The meat industry could look very different in two decades. A recent report estimates that 60 percent of the meat eaten in 2040 won’t come from animals, but will be vegan or cruelty-free, cultured meat.
Global consultancy firm AT Kearney conducted “expert interviews” to put together the report, which draws attention to the environmental damage caused by the meat industry and the public’s growing concerns over animal welfare.
“The large-scale livestock industry is viewed by many as an unnecessary evil,” the report reads. “With the advantages of novel vegan meat replacements and cultured meat over conventionally produced meat, it is only a matter of time before they capture a substantial market share.”
According to The Guardian, the animal-based meat industry brings in more than $1 trillion a year. However, plant-based meat, dairy, and egg brands are gaining momentum. AT Kearney projects that $1 billion has been invested into vegan products, with some of this financial backing coming from meat companies themselves. Major U.S. meat producer Tyson Foods — which invested in Israeli clean meat company Future Meat Technologies in May 2018 — has said it is necessary to invest in such businesses. “If you can’t beat ’em, join ’em, right?” said CEO Tom Hayes.
Carsten Gerhardt, a partner at AT Kearney, said the public’s veer toward plant-based lifestyles is “undeniable.”
Gerhardt added, “For passionate meat-eaters, the predicted rise of cultured meat products means that they still get to enjoy the same diet they always have, but without the same environmental and animal cost attached.”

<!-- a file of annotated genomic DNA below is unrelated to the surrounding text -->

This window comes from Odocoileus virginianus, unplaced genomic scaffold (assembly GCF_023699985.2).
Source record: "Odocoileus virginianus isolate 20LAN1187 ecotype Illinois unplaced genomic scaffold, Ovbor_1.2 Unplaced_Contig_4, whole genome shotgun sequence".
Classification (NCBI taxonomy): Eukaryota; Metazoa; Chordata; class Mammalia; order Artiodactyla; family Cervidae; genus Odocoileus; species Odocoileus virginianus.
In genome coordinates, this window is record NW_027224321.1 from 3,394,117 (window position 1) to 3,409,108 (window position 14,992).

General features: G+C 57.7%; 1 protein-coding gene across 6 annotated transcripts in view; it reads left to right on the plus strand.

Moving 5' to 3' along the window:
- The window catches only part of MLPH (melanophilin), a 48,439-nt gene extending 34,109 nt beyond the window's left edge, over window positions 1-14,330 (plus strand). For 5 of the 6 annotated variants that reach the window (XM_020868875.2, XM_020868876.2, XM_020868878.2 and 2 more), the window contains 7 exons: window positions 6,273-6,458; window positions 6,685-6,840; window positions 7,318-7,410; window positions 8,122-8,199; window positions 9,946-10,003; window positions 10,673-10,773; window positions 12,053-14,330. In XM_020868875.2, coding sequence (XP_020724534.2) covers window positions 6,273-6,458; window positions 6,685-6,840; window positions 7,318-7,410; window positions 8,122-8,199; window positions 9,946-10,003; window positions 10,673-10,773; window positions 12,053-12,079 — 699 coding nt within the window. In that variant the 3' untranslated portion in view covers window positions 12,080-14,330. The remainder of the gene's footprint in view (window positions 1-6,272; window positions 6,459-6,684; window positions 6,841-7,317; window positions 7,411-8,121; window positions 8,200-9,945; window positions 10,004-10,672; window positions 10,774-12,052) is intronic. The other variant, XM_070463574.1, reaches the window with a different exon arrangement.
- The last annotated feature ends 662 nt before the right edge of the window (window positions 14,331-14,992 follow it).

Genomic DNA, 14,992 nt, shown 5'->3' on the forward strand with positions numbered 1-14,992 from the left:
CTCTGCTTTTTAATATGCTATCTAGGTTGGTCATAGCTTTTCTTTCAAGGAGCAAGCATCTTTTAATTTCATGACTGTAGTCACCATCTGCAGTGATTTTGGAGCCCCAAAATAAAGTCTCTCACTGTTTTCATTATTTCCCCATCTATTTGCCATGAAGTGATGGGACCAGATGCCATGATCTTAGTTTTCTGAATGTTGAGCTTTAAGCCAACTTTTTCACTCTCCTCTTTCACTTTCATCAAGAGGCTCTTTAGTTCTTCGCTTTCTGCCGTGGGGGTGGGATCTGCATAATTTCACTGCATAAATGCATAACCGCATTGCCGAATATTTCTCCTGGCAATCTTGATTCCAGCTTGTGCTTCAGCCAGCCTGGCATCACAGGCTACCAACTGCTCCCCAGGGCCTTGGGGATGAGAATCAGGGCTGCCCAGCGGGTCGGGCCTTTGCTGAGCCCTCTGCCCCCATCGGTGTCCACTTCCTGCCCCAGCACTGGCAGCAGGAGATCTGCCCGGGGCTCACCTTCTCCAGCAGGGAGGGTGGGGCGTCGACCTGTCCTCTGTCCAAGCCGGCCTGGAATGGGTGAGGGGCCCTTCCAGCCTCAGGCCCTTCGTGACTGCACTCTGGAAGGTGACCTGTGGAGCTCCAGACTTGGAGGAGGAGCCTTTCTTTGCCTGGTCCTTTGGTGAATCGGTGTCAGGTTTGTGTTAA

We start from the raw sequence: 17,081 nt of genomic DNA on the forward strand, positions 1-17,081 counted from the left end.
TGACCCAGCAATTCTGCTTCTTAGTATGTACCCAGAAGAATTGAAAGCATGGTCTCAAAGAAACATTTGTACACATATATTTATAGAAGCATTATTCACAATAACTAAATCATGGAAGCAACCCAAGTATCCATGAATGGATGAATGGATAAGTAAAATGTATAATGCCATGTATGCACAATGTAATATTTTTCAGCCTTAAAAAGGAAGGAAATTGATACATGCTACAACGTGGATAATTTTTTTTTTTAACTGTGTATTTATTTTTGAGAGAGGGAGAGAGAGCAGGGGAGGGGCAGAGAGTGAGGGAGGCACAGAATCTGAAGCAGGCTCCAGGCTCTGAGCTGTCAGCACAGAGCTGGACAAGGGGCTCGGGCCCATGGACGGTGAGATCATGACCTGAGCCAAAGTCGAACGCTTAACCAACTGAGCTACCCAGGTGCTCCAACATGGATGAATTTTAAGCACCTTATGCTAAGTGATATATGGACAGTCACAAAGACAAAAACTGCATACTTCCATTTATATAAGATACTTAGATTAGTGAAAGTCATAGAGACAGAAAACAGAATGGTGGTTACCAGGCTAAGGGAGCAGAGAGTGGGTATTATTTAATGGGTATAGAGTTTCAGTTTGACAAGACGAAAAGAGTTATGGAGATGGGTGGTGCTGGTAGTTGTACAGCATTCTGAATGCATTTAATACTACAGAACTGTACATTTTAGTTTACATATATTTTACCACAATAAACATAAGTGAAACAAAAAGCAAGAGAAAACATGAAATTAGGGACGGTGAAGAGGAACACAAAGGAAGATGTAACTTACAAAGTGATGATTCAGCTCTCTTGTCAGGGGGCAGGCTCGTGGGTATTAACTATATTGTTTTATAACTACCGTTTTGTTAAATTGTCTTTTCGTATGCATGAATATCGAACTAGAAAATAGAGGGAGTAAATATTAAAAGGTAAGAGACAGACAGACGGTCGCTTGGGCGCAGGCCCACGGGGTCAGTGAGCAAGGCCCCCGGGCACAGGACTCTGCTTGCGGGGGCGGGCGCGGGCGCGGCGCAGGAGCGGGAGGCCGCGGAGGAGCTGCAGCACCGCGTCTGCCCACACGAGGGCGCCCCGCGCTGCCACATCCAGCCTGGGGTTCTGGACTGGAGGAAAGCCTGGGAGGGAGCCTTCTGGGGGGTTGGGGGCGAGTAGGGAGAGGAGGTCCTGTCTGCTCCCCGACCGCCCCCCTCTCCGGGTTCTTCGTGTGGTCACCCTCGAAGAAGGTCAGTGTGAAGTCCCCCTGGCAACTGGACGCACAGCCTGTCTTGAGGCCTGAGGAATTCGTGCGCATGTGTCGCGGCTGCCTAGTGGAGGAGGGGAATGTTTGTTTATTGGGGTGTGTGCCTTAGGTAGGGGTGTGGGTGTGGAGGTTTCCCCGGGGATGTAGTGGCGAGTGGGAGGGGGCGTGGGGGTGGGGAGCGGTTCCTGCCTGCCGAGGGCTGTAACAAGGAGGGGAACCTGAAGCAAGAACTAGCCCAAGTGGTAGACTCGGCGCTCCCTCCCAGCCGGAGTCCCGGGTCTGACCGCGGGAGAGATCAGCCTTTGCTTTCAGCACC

Cultured meat, also called clean meat or slaughter-free meat, is made from real animal cells. Using cellular agriculture technology, scientists can produce meat that is biologically identical to animal-based meat. Food company JUST released a video in 2017 showing how it waited for a chicken’s feather to naturally drop, collected cells from the feather, then used those cells to create slaughter-free chicken nuggets (which they ate whilst the chicken they came from, named Ian, wandered around their feet).
Some believe the estimation that 60 percent of the world’s meat will come from slaughter-free sources is too low. Rosie Wardle of the Jeremy Coller Foundation, a grant-making organization specializing in sustainable farming, said, “The shift to more sustainable patterns of protein consumption is already under way, driven by consumers, investors and entrepreneurs, and even pulling in the world’s biggest meat companies. If anything, predictions that 60% of the world’s ‘meat’ will not come from slaughtered animals in 20 years’ time may be an underestimation.”